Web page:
I am an incoming Ph.D. student at Carnegie Mellon University (Fall 2019). My research focuses on data mining algorithms and applications, specifically on outlier & anomaly detection, ensemble learning, and active learning. I am also an enthusiastic open-source developer: I BUILD machine learning libraries and systems.
I obtained my Master and Bachelor degrees from University of Toronto (computer science) and University of Cincinnati (computer engineering, minors in mathematics and computer science) in 2017 and 2015, respectively. I was as a senior technology consultant at PwC Canada from 2017 to 2019; I delivered multiple large-scale technology transformation projects to major financial institutions in Canada. Besides, I finished 16 month software engineering internship at Siemens PLM Software (USA) from 2012 to 2014.
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Data mining and knowledge discovery algorithms, systems, applications, and their implications to decision process and policy-making. Specifically, my interests are:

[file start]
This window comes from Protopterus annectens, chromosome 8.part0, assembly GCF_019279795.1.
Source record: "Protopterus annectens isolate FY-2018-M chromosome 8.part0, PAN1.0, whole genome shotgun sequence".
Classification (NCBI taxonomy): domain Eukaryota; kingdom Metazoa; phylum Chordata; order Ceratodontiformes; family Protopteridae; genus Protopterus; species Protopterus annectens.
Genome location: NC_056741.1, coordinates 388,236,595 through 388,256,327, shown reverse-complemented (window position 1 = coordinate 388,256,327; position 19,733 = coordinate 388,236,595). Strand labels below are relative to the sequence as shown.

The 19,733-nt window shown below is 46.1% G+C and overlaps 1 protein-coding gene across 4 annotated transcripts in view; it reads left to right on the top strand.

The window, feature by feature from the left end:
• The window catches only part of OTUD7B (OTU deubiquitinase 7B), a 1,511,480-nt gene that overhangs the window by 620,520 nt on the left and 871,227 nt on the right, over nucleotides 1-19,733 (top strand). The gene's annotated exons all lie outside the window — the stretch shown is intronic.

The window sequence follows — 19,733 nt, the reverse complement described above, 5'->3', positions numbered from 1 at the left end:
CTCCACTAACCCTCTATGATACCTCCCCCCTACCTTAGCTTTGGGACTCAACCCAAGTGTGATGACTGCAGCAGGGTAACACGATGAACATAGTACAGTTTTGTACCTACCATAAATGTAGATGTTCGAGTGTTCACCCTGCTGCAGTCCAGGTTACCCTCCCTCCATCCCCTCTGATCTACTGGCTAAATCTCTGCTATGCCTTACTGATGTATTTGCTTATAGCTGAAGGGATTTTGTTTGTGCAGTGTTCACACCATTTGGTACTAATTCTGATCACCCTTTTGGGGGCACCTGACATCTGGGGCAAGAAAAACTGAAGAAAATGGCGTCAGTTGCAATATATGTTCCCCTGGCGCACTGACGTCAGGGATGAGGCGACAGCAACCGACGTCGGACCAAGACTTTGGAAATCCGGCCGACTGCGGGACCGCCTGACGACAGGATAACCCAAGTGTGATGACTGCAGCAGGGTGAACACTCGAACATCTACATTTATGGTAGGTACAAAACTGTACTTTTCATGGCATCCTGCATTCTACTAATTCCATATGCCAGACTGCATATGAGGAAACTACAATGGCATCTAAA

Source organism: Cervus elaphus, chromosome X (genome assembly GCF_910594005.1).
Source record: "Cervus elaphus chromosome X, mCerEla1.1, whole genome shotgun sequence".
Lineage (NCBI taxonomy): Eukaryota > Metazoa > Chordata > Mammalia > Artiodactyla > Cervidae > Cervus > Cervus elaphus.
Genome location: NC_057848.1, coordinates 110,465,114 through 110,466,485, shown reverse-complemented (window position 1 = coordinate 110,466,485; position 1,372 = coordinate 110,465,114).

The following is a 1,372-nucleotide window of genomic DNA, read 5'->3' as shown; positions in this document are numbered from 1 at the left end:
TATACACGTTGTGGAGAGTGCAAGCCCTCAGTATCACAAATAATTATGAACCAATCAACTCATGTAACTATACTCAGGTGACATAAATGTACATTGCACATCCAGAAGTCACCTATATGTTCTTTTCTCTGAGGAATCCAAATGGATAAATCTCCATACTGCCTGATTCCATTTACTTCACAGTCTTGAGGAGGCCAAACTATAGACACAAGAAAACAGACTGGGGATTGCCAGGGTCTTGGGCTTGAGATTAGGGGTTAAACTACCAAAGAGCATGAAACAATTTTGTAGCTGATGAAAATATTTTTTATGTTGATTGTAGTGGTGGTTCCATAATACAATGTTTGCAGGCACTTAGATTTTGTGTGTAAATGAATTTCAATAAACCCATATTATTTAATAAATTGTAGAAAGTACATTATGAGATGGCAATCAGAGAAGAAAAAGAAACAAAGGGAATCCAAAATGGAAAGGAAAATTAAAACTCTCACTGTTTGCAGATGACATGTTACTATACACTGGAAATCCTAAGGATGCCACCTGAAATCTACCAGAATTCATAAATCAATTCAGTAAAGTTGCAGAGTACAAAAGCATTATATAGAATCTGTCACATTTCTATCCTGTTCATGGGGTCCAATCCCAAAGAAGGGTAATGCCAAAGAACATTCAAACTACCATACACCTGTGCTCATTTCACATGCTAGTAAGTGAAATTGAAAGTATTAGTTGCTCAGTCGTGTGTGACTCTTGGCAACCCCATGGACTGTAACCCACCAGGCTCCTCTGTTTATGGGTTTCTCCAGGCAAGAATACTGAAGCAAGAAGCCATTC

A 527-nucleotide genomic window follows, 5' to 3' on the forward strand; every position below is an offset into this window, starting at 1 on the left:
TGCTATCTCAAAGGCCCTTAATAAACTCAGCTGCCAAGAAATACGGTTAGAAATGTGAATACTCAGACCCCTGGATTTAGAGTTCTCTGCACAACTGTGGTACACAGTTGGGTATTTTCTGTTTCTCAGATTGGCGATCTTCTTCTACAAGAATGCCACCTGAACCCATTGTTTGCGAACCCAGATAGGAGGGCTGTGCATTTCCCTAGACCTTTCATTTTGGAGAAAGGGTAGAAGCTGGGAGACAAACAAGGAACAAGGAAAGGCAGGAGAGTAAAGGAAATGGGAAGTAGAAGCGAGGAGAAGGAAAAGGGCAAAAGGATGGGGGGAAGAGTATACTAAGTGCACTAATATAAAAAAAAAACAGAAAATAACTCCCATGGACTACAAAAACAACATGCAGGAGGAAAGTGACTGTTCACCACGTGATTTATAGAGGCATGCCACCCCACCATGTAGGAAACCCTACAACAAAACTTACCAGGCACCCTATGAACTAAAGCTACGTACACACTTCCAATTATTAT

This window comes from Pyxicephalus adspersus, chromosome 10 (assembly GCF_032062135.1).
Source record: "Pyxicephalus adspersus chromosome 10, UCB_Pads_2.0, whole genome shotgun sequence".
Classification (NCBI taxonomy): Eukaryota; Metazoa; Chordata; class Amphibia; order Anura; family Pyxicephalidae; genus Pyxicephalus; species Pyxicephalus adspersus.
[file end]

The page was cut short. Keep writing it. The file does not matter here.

- proposing fundamental algorithms to tackle complex problems, including anomaly detection, ensemble learning, and clustering.
- designing scalable machine learning systems with performance optimization instruments, e.g., parallelization and JIT.
- marrying data mining with other areas (such as healthcare and finance) to build applications and understand their implications to decision making, public policy, social welfare, and society as a whole.
Research keywords: outlier & anomaly detection, outlier ensembles, ensemble learning, ML systems
I always wonder "how to use emerging data techniques to enhance existing decision and policy making processes ." For example, anomaly detection algorithms can reveal how pharmacies are taking advantage of the healthcare system by filing fraudulent claims, and a targeted policy can therefore be designed and imposed by using the identified data patterns.